The immunohistochemical staining results were evaluated by two independent pathologist (J.M.K. and S.-M.H.), who were blinded to patient’s clinocopathological details. Nuclear expression for the PHF20, and nuclear or cytoplasmic expression for the p-p65 were considered as positive cells. The immunohistochemical staining was categorized according to a scoring method based on the staining intensity (score 0, no staining intensity; score 1, weak staining intensity; score 2, intermediate staining intensity; and score 3, strong staining intensity). In the case of heterogenous staining within the samples, the respective higher score was chosen if >50% of the cells showed higher staining intensity.
After having deparaffinized and hydrated with the same protocol used in immunohistochemistry, tissue specimens were incubated with the primary rabbit polyclonal anti-PHF20 (1:80) and mouse monoclonal anti-p-p65 (1:50) antibodies overnight at 4 °C. The sections were further incubated in a mixture of FITC- and Cys3-conjugated secondary antibodies, donkey anti-rabbit and goat anti-mouse IgG, for 1 h at room temperature, respectively. Each incubation step was followed by four 5 min rinses in PBS, and final tissue sections were mounted in PBS and analysed by fluorescence microscopy (Olympus, FV1200). Quantification of immunoreactive cells were performed by counting the number of positive cells at least 15 fields from each sample using ImageJ Colocalization Plugin software (version 1.43).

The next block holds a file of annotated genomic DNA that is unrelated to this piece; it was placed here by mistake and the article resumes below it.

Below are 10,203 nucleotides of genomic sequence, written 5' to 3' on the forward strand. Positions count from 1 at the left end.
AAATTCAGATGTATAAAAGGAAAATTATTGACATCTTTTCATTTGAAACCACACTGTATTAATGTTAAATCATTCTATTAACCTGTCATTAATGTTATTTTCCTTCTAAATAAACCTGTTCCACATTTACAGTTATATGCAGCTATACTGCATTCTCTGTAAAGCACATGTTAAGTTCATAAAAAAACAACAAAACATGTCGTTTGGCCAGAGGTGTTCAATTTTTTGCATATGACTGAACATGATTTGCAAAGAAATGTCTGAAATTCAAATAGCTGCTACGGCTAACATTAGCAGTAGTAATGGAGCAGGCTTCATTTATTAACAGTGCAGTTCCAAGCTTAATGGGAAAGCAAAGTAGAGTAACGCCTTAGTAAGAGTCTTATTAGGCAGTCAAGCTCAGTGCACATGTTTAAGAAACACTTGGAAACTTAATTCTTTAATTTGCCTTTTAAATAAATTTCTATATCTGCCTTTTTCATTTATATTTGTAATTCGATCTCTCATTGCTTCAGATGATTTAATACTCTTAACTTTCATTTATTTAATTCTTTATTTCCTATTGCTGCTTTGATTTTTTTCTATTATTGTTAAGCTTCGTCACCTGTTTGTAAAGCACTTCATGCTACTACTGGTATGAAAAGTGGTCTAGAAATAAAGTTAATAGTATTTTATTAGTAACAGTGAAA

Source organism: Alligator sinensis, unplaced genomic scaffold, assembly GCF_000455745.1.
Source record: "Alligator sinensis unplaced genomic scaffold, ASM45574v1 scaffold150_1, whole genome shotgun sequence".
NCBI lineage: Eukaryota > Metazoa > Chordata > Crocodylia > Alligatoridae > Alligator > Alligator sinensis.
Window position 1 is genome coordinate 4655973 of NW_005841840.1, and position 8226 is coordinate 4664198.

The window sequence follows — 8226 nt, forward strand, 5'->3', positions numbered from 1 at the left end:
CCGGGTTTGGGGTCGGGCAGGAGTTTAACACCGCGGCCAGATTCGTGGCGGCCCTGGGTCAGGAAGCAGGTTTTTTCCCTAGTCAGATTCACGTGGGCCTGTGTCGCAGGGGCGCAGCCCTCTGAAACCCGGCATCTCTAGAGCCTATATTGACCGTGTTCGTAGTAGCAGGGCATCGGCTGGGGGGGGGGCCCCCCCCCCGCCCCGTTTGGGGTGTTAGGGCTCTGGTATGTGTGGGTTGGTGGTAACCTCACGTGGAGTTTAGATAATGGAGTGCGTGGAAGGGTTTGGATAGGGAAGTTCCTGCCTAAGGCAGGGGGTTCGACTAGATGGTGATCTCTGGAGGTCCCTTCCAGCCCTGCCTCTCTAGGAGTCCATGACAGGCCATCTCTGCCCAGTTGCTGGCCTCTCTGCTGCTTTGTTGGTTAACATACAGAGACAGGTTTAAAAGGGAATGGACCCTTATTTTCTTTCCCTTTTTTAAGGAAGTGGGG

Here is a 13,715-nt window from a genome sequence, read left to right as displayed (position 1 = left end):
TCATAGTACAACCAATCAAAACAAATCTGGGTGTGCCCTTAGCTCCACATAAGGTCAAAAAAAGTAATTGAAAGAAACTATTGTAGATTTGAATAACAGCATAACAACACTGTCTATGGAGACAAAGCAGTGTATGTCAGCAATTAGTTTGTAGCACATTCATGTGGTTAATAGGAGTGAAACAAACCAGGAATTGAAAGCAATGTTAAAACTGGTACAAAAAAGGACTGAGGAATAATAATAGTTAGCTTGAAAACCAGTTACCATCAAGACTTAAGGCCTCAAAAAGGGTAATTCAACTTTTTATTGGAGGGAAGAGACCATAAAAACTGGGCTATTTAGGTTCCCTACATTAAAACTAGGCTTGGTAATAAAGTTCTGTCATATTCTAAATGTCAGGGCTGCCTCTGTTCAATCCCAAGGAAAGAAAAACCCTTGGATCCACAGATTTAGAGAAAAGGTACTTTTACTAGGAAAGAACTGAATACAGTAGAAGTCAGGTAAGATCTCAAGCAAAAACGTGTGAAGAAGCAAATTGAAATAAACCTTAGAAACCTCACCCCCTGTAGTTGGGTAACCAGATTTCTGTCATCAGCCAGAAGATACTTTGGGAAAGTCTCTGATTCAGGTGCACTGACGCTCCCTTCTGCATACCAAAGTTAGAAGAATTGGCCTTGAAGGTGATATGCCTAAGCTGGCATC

Data are expressed as the mean±s.e. from at least three separate experiments performed in triplicate. The differences between groups were analysed using Student’s t-test, and a P-value <0.05 was considered statistically significant. Statistical analyses were carried out using SPSS software ver. 13.0 (SPSS Inc., Chicago, IL). For statistical analysis of immunohistochemical staining intensity, group comparisons of categorical variables were evaluated using the χ2 test or linear-by-linear association.
Information on the construction of plasmid and adenovirus, cell culture, adenovirus infection and transfection is available in the Supplementary Methods.
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This work was supported by the National Research Foundation of Korea (NRF) grant funded by the Korea government (MEST) (No. 20070054932), and a grant from the National R&D Program for Cancer Control Ministry of Health and Welfare, Republic of Korea (No: 0720560). This work was also supported by a grant of the Korean Health Technology R&D Project, Ministry of Health and Welfare, Republic of Korea (A121183).
The authors declare no competing financial interests.
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Zhang, T., Ah Park, K., Li, Y. et al. PHF20 regulates NF-κB signalling by disrupting recruitment of PP2A to p65. Nat Commun 4, 2062 (2013). https://doi.org/10.1038/ncomms3062